Hilary Rettig has an excellent guide to beating procrastination (which I’ll talk about sometime in future) where she talks about negativity:

“Negativity is a serious problem for anyone, but particularly for ambitious dreamers… the nature of ambitious dreams is that they are tough to achieve and thus require a lot of perseverance… negativity impairs your objectivity and causes you to misread people and situations… you are bound to make erroneous assumptions.”

(The Little Guide to Beating Procrastination, Hillary Rettig; p.35)

Look: Success puts you in the line of fire from these people. They’re ambitious but passive, and can’t stand to see others succeeding where they’ve failed (or have yet to achieve success). It’s going to happen, and you’re going to be the target of hostility, even when you don’t deserve it. Especially when you don’t deserve it.

But instead of sitting back and taking it, don’t let anyone abuse you.

Get rid of these people in your life and replace them with a supportive community.

I’m tired of seeing people I care about get slandered and hurt by negative people. Fortunately the women I’ve mentioned above are strong enough to fight back, and I hope that if this is going on in your life, that this post will inspired you to stand up and deal with the Negative People in a way that pushes them OUT of your life and brings in a NEW, SUPPORTIVE group of people.

As your success grows, so will the naysayers.

Prove them wrong. Get rid of them.

Surround yourself with positive people who support your dreams and goals.

Don’t allow the Negative People to pull you away from achieving success.



In My Mailbox (12)

   Posted by: Faith    in Rye Thoughts

And… here we go again! Three for me this week, all part of the September book tour for Graf-Martin, Inc. & Baker Books. Whoo-hoo!

FYI: In my mailbox is a weekly meme started by The Story Siren to showcase books you’ve received for review, bought, borrowed, or swapped. Anyone can participate, and it’s a great way to showcase new books and encourage blogger/commenter interaction!

Have a New You By Friday

by Dr. Kevin Leman

(I love, love, LOVE Dr. Leman’s books… very excited about this one!)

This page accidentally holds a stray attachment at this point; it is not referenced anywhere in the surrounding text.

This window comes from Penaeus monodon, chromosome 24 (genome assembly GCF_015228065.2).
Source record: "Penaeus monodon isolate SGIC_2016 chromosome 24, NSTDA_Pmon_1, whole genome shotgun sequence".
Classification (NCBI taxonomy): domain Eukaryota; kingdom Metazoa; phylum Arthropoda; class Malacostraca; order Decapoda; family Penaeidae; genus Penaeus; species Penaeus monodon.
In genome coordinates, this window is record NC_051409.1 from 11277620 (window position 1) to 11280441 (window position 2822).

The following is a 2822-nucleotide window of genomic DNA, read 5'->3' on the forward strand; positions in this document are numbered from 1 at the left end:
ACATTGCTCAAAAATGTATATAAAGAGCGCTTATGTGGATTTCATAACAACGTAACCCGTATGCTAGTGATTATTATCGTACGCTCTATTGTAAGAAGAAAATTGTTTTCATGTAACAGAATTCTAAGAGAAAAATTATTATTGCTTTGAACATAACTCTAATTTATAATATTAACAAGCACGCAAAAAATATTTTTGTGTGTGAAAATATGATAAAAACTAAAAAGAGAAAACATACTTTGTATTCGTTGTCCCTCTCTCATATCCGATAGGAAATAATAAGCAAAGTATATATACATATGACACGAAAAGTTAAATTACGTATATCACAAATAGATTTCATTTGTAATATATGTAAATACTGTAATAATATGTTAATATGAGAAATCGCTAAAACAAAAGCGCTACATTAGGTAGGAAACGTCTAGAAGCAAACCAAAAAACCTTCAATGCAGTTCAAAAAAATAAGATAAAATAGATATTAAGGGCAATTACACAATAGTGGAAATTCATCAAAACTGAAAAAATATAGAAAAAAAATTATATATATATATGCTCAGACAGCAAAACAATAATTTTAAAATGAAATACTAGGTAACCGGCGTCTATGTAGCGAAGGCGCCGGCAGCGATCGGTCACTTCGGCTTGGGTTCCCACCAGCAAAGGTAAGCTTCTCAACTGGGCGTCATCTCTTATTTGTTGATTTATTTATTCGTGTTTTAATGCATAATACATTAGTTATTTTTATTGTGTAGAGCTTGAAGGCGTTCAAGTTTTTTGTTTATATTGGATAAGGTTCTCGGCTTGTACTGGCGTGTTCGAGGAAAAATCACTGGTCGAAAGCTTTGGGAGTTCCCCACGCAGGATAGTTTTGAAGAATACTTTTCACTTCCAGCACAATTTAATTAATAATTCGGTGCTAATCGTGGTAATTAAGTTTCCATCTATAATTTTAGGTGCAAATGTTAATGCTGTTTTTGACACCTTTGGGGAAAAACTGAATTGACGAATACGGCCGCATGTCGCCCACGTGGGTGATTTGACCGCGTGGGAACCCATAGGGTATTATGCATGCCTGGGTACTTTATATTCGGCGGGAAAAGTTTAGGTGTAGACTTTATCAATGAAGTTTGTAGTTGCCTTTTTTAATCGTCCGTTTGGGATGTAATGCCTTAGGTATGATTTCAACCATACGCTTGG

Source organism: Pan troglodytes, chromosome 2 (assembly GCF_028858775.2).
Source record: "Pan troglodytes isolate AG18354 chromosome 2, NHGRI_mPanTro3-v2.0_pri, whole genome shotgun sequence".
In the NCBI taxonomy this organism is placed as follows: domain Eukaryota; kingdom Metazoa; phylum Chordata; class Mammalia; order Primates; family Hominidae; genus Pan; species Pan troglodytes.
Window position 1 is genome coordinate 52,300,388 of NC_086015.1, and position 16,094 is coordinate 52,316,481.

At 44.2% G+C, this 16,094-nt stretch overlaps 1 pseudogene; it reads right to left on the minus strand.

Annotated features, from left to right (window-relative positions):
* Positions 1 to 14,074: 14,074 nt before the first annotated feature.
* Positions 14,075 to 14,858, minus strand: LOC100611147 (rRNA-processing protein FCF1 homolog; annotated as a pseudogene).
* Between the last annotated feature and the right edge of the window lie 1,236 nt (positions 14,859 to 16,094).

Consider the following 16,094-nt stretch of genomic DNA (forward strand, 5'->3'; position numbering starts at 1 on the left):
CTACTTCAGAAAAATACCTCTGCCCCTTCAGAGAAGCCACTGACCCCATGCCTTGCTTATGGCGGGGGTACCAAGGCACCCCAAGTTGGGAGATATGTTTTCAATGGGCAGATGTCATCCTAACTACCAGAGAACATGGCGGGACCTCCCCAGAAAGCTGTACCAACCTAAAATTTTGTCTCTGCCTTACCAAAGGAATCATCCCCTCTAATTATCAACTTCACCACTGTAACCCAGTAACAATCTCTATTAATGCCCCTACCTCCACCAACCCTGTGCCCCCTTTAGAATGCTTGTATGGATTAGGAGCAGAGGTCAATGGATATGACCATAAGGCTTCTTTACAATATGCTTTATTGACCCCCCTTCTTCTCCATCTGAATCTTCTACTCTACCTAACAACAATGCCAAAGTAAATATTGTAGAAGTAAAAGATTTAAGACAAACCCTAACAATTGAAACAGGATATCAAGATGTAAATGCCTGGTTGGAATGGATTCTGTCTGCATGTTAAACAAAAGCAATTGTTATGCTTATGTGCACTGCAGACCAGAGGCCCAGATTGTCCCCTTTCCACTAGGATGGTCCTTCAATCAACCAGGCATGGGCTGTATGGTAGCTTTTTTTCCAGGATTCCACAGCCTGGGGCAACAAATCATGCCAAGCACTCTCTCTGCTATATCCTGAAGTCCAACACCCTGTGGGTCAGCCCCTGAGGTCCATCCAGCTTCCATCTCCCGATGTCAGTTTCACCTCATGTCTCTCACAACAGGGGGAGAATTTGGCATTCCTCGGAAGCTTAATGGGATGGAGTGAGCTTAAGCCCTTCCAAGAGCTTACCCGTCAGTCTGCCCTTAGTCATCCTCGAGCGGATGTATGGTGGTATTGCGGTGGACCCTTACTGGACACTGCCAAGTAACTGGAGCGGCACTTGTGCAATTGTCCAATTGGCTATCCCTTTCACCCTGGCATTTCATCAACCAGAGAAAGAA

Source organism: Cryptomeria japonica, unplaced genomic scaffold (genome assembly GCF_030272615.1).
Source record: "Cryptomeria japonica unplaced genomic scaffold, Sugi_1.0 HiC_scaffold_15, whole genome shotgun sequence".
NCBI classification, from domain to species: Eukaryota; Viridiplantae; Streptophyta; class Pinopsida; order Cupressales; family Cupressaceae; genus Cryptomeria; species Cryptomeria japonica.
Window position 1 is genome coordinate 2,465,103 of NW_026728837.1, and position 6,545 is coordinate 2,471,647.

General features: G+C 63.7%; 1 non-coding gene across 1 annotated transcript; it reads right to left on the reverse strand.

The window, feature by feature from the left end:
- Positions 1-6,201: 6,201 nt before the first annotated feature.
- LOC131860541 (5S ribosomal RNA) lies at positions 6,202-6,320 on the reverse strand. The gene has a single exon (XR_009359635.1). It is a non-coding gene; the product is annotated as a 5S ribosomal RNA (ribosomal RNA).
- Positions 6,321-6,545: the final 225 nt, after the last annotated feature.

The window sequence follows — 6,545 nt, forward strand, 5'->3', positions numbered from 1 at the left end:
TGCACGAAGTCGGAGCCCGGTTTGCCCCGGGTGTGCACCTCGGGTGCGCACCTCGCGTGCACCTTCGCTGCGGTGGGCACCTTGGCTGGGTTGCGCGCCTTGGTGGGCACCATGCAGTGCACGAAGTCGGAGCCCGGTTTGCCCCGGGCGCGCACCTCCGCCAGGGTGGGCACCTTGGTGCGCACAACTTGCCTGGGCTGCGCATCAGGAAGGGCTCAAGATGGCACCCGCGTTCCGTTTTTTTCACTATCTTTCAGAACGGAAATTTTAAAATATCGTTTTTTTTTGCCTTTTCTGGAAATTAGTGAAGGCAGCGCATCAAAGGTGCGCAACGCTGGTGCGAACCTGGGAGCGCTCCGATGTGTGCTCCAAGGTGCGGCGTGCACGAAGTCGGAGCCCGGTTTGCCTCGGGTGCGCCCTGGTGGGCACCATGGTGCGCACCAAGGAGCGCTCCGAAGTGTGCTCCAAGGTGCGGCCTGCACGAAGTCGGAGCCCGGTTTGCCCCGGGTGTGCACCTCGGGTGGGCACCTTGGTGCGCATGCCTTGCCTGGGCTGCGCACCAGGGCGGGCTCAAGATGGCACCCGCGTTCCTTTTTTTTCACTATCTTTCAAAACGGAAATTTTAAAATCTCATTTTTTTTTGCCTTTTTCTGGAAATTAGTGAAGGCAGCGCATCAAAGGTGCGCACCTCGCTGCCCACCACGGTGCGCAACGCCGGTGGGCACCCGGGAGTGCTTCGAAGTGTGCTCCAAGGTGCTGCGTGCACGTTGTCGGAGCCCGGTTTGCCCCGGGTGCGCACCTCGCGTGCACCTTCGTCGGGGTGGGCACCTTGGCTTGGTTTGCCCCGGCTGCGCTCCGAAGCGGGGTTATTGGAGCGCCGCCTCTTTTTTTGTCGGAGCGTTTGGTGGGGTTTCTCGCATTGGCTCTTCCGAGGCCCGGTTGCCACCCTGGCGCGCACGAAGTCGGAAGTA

Choosing to SEE: A Journey of Struggle and Hope

by Mary Beth Chapman with Ellen Vaughn








In Every Heartbeat

by Kim Vogel Sawyer








What came in YOUR mailbox this week? :D

And if nothing came in the mailbox… what are you reading right now?

Hope you’re having a great weekend!


Self-Editing #9: Unqualified Words

   Posted by: Faith    in Rye Thoughts

And you thought being unqualified was a bad thing… but when it comes to your writing and the words you’ve chosen, qualifying often does more harm than good.

What’s a qualifier, you ask?

A qualifier is an unnecessary word that dilutes, weakens, or blurs the meaning of your sentence. This apple is orange-red with patches of green!

Think of it this way: If your character is holding an apple and you need to describe it, it’s either red or it’s not. It isn’t kind of red, or slightly red, or almost red. It might be red with yellow flecks, or a pale red that deepens along the base, or a Granny Smith and therefore bright green.

But almost red? Nearly red? Yes, the reader can visualize it, but the wording is weak.

Here’s another example:

“It felt a little warm outside.”

We talk this way to each other when someone asks about the weather, but in a book? It’s ambiguous and doesn’t state anything concrete. Instead, try writing:

“It was warm outside.”  Or a variation on that theme (maybe something that isn’t quite so bland…).

See what I mean about making concrete statements? As soon as the qualifier slips in there, the meaning of your sentence becomes diluted.

Here are some of the most common qualifiers to look out for:

  • nearly
  • almost
  • a little
  • kind of
  • sort of
  • just
  • seemed
  • only
  • rather
  • slightly
  • …and so on…

There are others, but once you know what you’re looking for, it’ll be easier to pinpoint them and hit that DELETE key!

Exceptions to the rule would be: character dialogue; purposeful speculative statements (ie. on what another character is thinking, doing, etc.).

Are there other qualifiers that you tend to overuse?

I use them all the time… it’s probably one of my worst offenses in first drafts (and I’m willing to bet ‘probably’ is my most overused qualifier, to boot…)!


Freelance, Anyone?

   Posted by: Faith    in Rye Thoughts

Year after year, I declare that I’m going to “break into magazines” and “get out of online content writing”… and year after year, I fail to follow through. I took a course through Writer’s Digest once on writing for magazines, but nothing really came of it (and the course wasn’t as helpful as I’d hoped, in the end).

I’ve resolved once again to at least make the attempt to break away from content writing, and the active step I’ve taken to push me into it is this: I signed up for a course offered by WOW! Women on Writing and run by Nicole LaMarco, a successful freelance writer.

I’ve never taken a course through WOW! before, so I’m not entirely sure what to expect… but for a 10-week course, the price was right (especially when compared to the cost of some of the 4 or 6 week classes).

The course is called: Get Paid to Write: Become a Freelance Writer! and it starts from the very beginning and pushes you all the way through to actually applying for jobs (that’s the assignment in week 6… yikes!) and establishing your portfolio.